6. GWCT describe an unpublished study from across the UK on breeding Curlews, finding that general predator control was associated with higher numbers and breeding success of Curlews. It is suggested that there is a negative correlation (the strength of which is not reported) between Curlew nesting success and Carrion Crow density. This evidence is used to “outline[s] the potential fate of one of the UK’s most threatened bird species if corvids are not legally controlled”, with the conclusion that “expanding predator management, particularly of corvids, currently done routinely on grouse moors, to peripheral unkeepered areas is a practical step that could quickly help stem the current rapid decline of curlew” [our emphasis]. It is not possible to assess from the data presented whether or not the presumption that crows are primarily responsible for the observed differences in numbers and breeding success is justified. However, the results appear to broadly support those of Douglas et al. (2014) [J. Appl. Ecol. 51: 194–203], who concluded that: “direct predator control may also be important to conserve ground-nesting birds in these landscapes, for example, where moorland management and forestry coexist as major land uses”.
  7. We cannot comment on the Member Responses as the claims made therein are not supported by empirical evidence.

The GWCT consultation response does not cite a number of other relevant studies:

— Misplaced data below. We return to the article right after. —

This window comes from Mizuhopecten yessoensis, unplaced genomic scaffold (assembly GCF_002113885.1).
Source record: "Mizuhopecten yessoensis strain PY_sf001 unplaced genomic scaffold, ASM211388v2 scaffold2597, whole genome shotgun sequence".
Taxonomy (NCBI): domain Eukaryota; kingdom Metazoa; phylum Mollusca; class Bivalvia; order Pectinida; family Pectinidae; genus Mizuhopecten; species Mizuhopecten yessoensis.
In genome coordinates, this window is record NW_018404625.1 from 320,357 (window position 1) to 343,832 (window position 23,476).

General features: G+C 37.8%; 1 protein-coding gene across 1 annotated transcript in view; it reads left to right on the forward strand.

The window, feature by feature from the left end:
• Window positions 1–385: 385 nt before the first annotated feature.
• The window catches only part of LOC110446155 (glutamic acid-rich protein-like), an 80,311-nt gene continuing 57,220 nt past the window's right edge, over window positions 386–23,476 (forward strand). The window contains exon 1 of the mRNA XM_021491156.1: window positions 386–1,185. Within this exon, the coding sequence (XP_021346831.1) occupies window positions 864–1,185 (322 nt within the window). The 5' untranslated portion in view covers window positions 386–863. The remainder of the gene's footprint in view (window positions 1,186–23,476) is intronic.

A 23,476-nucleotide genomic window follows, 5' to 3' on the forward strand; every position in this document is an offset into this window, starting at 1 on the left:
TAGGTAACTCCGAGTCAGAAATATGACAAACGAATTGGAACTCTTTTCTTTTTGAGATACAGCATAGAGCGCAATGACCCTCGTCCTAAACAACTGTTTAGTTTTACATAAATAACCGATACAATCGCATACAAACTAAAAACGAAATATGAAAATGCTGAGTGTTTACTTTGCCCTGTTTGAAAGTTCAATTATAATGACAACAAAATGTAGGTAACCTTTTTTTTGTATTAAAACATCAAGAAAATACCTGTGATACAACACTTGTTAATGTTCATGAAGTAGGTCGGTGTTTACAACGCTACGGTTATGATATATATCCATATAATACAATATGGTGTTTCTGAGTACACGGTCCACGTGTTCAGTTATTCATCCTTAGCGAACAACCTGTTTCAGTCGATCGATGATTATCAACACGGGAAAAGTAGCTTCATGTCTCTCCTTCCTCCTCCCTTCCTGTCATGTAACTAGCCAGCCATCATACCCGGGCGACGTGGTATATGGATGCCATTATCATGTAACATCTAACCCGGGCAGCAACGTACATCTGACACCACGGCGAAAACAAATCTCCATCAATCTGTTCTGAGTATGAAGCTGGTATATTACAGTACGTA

Thomson et al. (1998) The widespread declines of songbirds in rural Britain do not correlate with the spread of their avian predators. Proc. R. Soc. Lond. B 265: 2057-2062. This paper analysed population trends of songbirds from 1965-1995 and assessed the likely impact of Magpies and Sparrowhawks. They concluded that: “magpies and sparrowhawks are unlikely to have caused the songbird declines because patterns of year-to-year population change did not differ between sites with and without these predators”.

Newson et al. (2010) Population change of avian predators and grey squirrels in England: is there evidence for an impact on avian prey populations? J. Appl. Ecol. 47: 244–252. This paper, co-authored by GWCT, concludes that “Analyses of large-scale and extensive national monitoring data provides little underlying evidence for large-scale impacts of widespread avian predators and grey squirrels on avian prey populations, although we cannot exclude the possibility that a small number of negative associations between particular predator and prey species reflect causal relationships or that predators affect prey species at smaller spatial scales.” Writing explicitly of the impacts of corvids, the authors stated that: “For the corvids no significant negative associations were found.